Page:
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May 2015


You may have noticed a focus on millennials at recent AAMVA forums. Who are they? What do they want? How do they work? How do we manage them? These are all questions we’ve been asking. The 2015 AAMVA Law Institute and Workshop featured a panel of four millennials who braved our collective scrutiny to share their perspectives.

I admit I was mystified when I first encountered this topic. I had no clear concept of who or what a millennial was, and had never considered my own “generationality”—I just knew I wasn’t a boomer. (Born in 1966, I missed the cut by two years.)

So, with a lack of knowledge but armed with access to the Internet, I went searching. What I found suggests our focus on millennials may be misguided—not because millennials aren’t an important part of our workforce and community, but because we need to adopt a “post-generational” strategy that bridges multiple generations.

We currently have four generations in our workforce:

  • traditionalist—born before 1946;
  • baby boomer—born between 1946 and 1964;
  • Gen X—born between 1965 and 1976; and
  • millennial—born between 1977 and 1997.


2015, however, is a pivotal year. 2015 not only marks the point at which boomers cede the workplace majority to millennials (Gen X remains a minority to both), but it also marks the senior year of high school for the last full class of millennials. The class of 2016 will graduate a new generation into the workforce, Gen 2020, which includes people born after 1997.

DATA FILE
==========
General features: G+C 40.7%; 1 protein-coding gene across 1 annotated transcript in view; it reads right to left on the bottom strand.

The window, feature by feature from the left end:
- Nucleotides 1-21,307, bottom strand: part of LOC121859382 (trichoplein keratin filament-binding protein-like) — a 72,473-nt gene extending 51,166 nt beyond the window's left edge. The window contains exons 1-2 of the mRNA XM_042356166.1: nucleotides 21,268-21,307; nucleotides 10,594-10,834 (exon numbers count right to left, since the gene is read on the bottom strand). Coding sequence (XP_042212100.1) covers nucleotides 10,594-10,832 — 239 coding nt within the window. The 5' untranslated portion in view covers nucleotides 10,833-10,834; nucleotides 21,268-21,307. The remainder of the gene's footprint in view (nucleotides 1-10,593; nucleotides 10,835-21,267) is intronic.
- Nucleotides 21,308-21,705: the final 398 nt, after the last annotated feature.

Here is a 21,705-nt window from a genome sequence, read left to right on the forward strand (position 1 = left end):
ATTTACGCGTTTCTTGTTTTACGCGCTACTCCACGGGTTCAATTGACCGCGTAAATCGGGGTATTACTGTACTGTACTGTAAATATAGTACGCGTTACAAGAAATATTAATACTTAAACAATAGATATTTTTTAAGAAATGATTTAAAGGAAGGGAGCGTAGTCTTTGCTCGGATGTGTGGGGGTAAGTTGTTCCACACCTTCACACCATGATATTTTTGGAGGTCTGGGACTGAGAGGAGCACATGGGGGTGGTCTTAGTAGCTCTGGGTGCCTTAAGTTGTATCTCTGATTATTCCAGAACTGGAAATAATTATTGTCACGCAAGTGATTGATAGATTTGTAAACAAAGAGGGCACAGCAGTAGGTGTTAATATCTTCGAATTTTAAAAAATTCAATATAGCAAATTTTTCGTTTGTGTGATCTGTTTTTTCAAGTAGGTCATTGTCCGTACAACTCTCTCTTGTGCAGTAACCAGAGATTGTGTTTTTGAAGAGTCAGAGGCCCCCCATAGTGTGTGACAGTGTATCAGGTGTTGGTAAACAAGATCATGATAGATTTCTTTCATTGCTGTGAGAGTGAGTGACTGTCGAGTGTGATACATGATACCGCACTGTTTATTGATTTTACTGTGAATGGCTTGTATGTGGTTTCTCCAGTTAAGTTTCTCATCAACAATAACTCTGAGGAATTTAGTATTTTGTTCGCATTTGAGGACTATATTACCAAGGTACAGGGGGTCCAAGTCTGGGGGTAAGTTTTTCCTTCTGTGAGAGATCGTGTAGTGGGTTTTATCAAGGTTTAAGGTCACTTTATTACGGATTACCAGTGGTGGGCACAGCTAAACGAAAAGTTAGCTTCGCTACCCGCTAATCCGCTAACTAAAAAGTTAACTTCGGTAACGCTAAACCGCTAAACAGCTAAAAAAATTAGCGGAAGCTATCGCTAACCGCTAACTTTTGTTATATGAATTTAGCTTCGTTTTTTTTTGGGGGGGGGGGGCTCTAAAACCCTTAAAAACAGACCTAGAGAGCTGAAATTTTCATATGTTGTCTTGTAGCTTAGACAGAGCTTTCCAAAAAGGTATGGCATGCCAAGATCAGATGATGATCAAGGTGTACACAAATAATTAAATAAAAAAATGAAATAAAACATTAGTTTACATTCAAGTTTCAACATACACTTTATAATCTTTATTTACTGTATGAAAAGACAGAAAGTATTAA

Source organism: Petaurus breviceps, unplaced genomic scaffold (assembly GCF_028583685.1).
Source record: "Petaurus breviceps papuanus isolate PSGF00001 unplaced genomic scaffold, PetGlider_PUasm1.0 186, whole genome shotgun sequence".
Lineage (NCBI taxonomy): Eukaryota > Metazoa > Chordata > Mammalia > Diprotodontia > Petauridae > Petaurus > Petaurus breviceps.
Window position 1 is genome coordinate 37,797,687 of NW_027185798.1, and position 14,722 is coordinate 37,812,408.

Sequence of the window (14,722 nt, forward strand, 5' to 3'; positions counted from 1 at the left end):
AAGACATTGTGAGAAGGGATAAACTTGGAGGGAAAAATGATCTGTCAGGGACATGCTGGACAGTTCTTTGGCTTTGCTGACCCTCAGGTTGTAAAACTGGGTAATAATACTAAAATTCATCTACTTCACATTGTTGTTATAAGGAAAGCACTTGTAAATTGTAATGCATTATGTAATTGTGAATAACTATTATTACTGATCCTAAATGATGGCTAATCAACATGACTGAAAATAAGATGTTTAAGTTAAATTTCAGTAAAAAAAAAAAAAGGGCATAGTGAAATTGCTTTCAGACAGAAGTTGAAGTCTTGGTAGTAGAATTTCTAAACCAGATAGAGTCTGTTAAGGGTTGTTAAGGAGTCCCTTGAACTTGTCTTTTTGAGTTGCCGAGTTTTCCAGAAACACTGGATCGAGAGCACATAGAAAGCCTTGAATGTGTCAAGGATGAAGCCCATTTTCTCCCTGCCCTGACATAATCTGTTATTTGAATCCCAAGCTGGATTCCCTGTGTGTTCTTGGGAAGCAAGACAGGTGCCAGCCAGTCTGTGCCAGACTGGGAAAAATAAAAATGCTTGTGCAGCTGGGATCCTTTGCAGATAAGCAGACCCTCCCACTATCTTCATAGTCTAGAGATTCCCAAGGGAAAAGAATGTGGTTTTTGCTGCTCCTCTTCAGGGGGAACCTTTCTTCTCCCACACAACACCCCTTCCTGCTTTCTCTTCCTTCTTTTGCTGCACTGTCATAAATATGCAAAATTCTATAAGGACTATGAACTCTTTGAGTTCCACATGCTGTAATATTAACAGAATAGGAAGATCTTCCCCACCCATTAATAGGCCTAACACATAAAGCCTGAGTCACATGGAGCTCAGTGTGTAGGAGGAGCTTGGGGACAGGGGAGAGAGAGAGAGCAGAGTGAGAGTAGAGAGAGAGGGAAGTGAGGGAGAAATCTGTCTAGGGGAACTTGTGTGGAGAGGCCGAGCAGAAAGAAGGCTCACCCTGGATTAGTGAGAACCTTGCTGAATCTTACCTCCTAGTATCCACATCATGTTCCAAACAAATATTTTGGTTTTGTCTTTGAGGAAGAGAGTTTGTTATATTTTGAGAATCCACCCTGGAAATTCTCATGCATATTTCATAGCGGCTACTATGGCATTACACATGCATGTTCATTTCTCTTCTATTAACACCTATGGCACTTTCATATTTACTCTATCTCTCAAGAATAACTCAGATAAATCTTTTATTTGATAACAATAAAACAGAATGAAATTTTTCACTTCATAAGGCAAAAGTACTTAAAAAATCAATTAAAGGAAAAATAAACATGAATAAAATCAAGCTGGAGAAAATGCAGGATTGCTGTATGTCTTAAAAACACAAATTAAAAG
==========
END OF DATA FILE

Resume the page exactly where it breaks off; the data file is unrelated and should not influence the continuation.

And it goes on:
My immediate family covers not two but three generations. My wife and I are Gen X, but my four children are split evenly between millennials and Gen 2020. My extended family spans all five generations, which leads to the key point: over the next five years, so will our workforce.

Will we need to convene a panel of Gen 2020s five years from now? I advocate that we won’t, and (at the risk of sounding “peace, love, AAMVA”) suggest our focus shouldn’t be on our differences across generations, but what binds us. The tools we use and the ways we share and receive information have changed—and will continue to change—but the basic, human elements of an effective, engaged workforce have not and remain consistent across generations.

As an article in the Harvard Business Review aptly stated:  “All employees want to feel valued, empowered and engaged at work. This is a fundamental need, not a generational issue. And, though Gen Xers and millennials openly discuss and even demand more flexibility in their jobs, boomers and traditionalists . . . want it too, even if they are less vocal about it. You can think of the millennials as pushing for change that all generations want to see happen.” (See “Mentoring Millennials.”) I respectfully suggest organizations that address these fundamental needs will find generational differences to be relevant details but not insurmountable obstacles.

It’s also dangerous to assume all members of a generation have identical attributes or, conversely, members of other generations don’t share attributes. Individual behaviors, values and attitudes are influenced by many factors, and especially in a time of hyper-connectivity, can trend across generations.

As an example, I took an online quiz titled “How Millennial Are You?” Despite being 31 years older than the youngest millennials, I scored 79 out of 100 points, six points higher than the average millennial. Turns out I have met the millennial, and it is I. I’m pretty sure I’m not alone.

Mark Lowe

AAMVA Chair of the Board